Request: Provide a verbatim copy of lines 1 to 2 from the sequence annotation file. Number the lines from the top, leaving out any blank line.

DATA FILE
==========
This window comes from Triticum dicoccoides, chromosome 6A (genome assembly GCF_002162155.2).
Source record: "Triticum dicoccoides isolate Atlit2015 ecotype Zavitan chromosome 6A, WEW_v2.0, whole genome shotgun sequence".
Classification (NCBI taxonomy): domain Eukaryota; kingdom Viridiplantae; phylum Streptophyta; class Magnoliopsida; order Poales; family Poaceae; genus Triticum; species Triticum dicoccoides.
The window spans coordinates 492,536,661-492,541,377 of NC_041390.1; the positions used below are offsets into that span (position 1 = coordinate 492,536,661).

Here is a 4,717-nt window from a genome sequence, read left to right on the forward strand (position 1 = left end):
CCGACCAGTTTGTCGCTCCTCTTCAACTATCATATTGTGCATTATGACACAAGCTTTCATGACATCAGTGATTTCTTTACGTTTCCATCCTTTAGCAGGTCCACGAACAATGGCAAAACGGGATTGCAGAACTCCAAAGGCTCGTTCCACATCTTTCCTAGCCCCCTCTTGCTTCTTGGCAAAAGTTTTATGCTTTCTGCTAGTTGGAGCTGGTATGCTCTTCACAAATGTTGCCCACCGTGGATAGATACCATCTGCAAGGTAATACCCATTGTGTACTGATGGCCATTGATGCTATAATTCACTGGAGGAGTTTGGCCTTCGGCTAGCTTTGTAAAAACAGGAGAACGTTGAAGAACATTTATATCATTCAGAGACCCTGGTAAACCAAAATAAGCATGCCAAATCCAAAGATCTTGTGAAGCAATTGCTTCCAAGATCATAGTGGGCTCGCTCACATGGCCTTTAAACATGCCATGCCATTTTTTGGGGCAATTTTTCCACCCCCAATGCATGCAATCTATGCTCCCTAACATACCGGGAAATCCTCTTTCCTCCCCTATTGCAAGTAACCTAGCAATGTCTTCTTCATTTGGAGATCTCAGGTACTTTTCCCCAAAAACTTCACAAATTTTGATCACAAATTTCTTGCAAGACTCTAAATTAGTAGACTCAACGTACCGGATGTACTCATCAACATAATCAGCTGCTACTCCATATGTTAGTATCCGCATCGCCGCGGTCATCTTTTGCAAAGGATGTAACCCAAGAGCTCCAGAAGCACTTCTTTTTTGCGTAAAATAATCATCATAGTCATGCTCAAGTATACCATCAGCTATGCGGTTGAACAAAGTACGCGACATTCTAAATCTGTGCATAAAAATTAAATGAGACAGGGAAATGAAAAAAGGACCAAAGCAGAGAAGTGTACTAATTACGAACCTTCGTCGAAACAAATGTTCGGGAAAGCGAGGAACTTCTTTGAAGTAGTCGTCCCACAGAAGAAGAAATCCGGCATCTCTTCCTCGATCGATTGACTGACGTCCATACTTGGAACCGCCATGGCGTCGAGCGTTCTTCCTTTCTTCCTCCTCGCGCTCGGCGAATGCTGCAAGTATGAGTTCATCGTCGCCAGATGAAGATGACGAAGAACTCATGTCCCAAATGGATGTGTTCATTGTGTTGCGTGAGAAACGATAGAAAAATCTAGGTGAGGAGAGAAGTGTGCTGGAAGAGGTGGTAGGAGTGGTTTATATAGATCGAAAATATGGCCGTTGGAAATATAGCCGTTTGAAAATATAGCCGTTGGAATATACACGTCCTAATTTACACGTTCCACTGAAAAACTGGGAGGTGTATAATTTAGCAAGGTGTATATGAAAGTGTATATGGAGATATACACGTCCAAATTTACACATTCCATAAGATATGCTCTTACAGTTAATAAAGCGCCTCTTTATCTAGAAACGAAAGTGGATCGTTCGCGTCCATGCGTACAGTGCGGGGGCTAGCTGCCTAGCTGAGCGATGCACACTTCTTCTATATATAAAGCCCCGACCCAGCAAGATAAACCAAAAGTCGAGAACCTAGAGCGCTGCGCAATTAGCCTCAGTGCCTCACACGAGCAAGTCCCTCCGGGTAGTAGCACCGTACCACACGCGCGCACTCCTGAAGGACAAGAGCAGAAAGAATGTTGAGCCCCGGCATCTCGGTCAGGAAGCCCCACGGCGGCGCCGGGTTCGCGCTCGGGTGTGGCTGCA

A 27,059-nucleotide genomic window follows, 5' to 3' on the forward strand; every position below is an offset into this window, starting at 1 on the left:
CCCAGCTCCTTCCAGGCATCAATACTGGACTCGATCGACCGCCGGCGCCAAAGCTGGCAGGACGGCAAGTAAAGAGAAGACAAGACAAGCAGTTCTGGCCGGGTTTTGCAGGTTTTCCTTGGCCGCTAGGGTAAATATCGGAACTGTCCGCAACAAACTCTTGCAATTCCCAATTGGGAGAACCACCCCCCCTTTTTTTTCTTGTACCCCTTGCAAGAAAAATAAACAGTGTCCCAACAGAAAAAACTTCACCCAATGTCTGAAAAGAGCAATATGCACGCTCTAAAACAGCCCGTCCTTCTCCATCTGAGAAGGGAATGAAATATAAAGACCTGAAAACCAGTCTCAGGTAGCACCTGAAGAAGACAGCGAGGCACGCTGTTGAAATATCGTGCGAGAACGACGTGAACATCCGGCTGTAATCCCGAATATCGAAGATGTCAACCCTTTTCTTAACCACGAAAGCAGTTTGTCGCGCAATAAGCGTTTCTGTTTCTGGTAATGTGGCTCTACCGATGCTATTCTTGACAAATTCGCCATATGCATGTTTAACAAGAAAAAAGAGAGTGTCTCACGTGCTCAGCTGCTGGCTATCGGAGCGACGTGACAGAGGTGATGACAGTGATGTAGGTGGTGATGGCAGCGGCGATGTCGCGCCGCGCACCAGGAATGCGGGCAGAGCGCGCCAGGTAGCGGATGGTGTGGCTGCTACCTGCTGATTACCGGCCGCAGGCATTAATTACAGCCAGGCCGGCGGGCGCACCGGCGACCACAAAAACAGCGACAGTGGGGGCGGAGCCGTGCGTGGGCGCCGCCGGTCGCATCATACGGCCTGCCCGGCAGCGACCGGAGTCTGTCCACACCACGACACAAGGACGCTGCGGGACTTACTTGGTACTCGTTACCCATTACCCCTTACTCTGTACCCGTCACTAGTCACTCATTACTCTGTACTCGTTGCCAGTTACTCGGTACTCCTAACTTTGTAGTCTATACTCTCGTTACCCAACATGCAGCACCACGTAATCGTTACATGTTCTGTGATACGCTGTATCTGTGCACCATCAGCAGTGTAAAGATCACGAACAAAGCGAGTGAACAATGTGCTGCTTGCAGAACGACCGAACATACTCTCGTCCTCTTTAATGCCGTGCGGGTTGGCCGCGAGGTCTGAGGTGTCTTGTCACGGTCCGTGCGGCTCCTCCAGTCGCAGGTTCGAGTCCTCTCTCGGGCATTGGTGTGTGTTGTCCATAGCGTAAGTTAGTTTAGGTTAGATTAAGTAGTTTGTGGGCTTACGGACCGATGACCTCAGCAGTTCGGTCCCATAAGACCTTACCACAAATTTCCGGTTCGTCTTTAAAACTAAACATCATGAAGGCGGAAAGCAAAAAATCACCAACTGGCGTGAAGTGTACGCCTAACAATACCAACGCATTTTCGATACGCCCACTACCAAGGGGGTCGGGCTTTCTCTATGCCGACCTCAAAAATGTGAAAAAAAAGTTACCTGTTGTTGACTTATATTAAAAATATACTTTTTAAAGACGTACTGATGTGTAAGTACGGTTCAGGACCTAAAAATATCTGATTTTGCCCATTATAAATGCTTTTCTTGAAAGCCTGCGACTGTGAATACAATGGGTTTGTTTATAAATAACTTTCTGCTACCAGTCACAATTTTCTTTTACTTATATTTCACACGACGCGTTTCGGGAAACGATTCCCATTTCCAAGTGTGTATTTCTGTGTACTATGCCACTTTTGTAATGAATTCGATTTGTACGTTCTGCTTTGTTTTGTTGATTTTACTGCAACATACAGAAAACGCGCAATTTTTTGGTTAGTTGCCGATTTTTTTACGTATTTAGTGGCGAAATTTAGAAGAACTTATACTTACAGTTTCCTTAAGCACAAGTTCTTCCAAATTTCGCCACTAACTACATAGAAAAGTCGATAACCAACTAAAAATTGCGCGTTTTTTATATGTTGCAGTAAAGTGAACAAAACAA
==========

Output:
This window comes from Triticum dicoccoides, chromosome 6A (genome assembly GCF_002162155.2).
Source record: "Triticum dicoccoides isolate Atlit2015 ecotype Zavitan chromosome 6A, WEW_v2.0, whole genome shotgun sequence".